Ironically, it’s the studio themselves who are the most passionate about having the multiplayer in there. They’ve got a lot of background in doing multiplayer in other games previously. We had prototypes up and running for 2033. We’ve got a really interesting world, some phenomenal tech, some really interesting mechanics that you’ve seen in the single-player, and this incredible weapon set that feels very far removed both from sci-fi or military. It works, and we’ll show you more about it later.

RPS: It seems like these competitive multiplayer modes, they get a lot of play in the first week they’re out, but they’re generally too shallow to sustain anything any longer – so everyone just goes back to Call of Duty. For instance, look at Dead Space 2 or even Mass Effect 3. This year, though, there’s been a lot of co-op multiplayer modes announced. Dead Space 3 is doing it, Far Cry’s doing it. It seems like there’s this shift happening.

Beynon: Maybe people are just trying to figure out what the formula is. As with everything, the guys at 4A aren’t really paying attention to what other people are doing. They just built what they thought would be most appropriate for Metro. We’ll talk more about multiplayer later.

RPS: Obviously the game is going to look nicer on PC and stuff like that. But what, specifically, will the PC version do better?

Beynon: It’s going to look better. I mean, what we do with the engine will stretch whatever hardware is available to us. So it’s going to look great on 360, for a 360 game, and you’ll see as we get closer to the end of the cycle and squeeze more and more, you find more ways of getting the potential out of these machines. It’s going to look fantastic on 360. And it’s going to look fantastic on PS3 as well. But if you put them next to each other, the PC is [superior].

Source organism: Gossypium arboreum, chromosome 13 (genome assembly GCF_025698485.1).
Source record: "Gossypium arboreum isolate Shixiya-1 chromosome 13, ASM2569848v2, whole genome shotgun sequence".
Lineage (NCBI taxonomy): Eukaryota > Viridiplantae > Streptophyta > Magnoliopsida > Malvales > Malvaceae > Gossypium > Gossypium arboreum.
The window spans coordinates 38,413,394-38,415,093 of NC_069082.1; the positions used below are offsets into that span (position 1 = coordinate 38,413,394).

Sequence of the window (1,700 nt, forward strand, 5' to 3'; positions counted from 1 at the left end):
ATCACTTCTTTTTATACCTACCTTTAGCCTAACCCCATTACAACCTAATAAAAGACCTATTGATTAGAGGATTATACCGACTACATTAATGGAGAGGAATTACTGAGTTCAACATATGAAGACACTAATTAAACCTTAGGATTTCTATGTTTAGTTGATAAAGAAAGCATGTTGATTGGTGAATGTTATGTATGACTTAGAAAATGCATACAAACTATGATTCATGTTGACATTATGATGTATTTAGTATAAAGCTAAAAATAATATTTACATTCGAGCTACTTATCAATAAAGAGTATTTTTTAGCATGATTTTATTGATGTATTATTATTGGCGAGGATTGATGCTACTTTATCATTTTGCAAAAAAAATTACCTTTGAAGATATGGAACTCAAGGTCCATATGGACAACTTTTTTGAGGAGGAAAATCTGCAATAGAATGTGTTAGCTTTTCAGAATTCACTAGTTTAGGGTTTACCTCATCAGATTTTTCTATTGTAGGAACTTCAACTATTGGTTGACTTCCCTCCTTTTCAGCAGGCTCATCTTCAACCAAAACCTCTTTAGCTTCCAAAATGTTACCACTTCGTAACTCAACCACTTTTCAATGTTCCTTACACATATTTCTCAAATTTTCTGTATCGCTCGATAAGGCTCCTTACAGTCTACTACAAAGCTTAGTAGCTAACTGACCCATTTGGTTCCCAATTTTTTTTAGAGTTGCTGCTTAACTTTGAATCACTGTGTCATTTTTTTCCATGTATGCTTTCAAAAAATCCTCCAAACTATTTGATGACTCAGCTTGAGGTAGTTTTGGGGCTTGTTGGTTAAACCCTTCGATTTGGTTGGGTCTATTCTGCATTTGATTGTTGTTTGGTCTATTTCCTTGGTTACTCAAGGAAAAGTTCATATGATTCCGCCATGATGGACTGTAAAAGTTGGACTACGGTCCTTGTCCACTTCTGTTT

I guess with a few other games, it’s going to give you a glimpse of what happens when you have an insane amount of processing power and graphical power. It’s going to look better, it’s going to look a lot better. It’s going to look unbelievable. You know, I’d say what you saw today was, it wasn’t running on a latest-gen card. We have that running on a 580. We’ve not done a huge amount of optimization yet for the high-end stuff. That’s just how it’s looking at the moment. By the time we release, as we do with Metro 2033, we’re working really closely with the card manufacturers to make sure that when we ship, we will be stretching every ounce and feature of what they make available to us.

RPS: Are you still going to do like Nvidia 3D Vision and everything?

Beynon: Yeah, we’ve partnered closely with Nvidia, so whatever they have, we’ll support.